This song is about the barramundi, we call Balin or Ratjuk. This is the very sacred song for barramundi. The faster clapsticks signify that we have reached where all the leaves and plant material washed downstream by the storm have gathered up in the still water. The barramundi is biting at the leaves and drinking the water of the bottom of the river. The mouth of the barramundi in the water called Djakurrŋa Guyuwuruyu. Ŋayawuḻuḻ, Biruyuwanan are important names for the barramundi’s mouth. Everyone eats the barramundi, just like the kingfish.
This is the song of the freshwater mullet waṯpirriya. The song of where waṯpirriya lie, splashing in the water. Where the leaves and branches are bunched up. Lying at the roots of the Yirritja pandanus. That is this song.
Tracks 70-76 Gomuḻu (Heron)
Note: Mathuḻu used another name for the heron, Gany’tjurr. Which incidentally, is one of my given Yolŋu names.
This is the song of gany’tjurr the heron. It is looking back at Baltha, towards the places Raripa, Guṉuyulumi, Marrtjinya, Baḻkpaḻk. That is what I sing. Then the bird looks down to the water, hunting for fish. We also sing to the places Muthamul, Warritja, Ŋamundjiyu, Banygarranhami. That’s this song.
This is Baltha, after singing about the bird hunting. We return to Baltha, then we are finished. The cloud is building up to Dhaliny, Gunygunya, Marrtjinya, Ŋuḻpurray, Guṉuyulumi and Baḻkpaḻk. That Baltha is building up and returning to Dha-Yurpu, Ŋamundji, Muthamul. Baltha is rising. From the heron to Dhä-Yurpu and Dhä-Wupa, the top and the bottom of the river. Singing the heron at Warritja and Muthamul.
There you go
There was meant to be more written to flesh out the context, but this has been what the senior man of the family wanted to tell all of you out in the world about what was happening in the songs. I hope that if you have the album, this brings you some new appreciation of it. If you haven’t bought it, I hope you do.
It seems odd, but yes, 1977 saw the release of a 7″ record featuring the late great Rirratjiŋu clan leader Wandjuk Marika playing solo yidaki.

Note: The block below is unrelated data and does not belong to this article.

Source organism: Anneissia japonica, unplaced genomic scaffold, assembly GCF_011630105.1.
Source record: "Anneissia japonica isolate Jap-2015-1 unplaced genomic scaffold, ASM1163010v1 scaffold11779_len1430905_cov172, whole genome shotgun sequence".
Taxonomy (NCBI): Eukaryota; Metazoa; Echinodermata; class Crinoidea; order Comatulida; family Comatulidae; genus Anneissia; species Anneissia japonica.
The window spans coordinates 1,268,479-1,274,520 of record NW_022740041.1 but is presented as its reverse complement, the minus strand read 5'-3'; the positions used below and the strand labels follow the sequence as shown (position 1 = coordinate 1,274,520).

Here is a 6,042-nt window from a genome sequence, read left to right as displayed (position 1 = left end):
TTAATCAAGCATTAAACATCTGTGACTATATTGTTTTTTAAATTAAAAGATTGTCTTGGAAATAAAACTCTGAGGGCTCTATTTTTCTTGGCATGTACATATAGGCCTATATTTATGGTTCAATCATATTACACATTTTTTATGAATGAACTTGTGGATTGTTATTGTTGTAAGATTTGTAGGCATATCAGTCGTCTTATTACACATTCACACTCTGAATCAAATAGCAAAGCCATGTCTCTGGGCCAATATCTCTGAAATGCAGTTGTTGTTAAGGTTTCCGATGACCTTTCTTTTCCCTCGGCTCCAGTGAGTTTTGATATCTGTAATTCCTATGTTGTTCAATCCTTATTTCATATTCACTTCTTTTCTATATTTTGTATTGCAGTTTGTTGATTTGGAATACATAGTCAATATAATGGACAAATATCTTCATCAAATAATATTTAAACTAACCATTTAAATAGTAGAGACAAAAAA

From the original liner notes by Jennifer Isaacs, with modern spellings added for the titles:
(a) Dangultji (Ḏaŋgultji) – the Brolga. A secular camp dance in which the performers, particularly children, imitate the behaviour of the brolga.
(b) Malwiyi (Maḻwiya) – the Emu. A camp dance about the emu, Australia’s largest bird. It is flightless and may grow to 1.8 m in height. The Aborigines hunt them for food and relish their large green eggs.
(c) The Wawilak (Wäwilak) Story – The Wawilak myth gives rise to a most important cycle of ceremonies in North East Arnhem Land. In the Dreamtime the two Wawilak sisters, one of them pregnant, travelled over the land and finally came to rest by a lagoon where they built a shade for the birth. One of the sisters was gathering paperbark when she accidentally polluted the pool wherein dwelt the Lightning Serpent, a huge snake which could reach from the heavens to the earth. In a fury he sent a black cloud overhead, and torrential rain. The sisters cried out and danced to appease him but it was to no avail, and he swallowed them. The Wawilak sisters are the Creation Sisters – they gave rise to the present Aboriginal population.
(I) The first solo accompanies the Wawilak song which tells of the girls’ travels before they reached the pool. (II) The second solo accompanies the Wawilak song which tells of the torrential rain sent by the Lightning Serpent.
(a) The Wawilak Story (from side one).
(III) Djuwan – This accompaniment tells of the time after the Dreamtime, when the children of the Creation Sisters return to the sacred waters where the Serpent Lives and re-enact, in ceremony, the original events. The song and didjeridu accompaniment are used in mortuary and age-grading ceremonies.
(b) Kadabana (Gatapaŋa) – the Buffalo. Buffalos brought by early European settlers have run wild in the swamps and plains of Arnhem Land. This is a camp dance which describes the heavy animal crashing through the undergrowth being hunted by Aboriginal men for food.
(c) The Wawilak Story
(IV) The clouds – this segment accompanies the song which tells of the rain, and dark cloud which the Lightning Serpent sent overhead.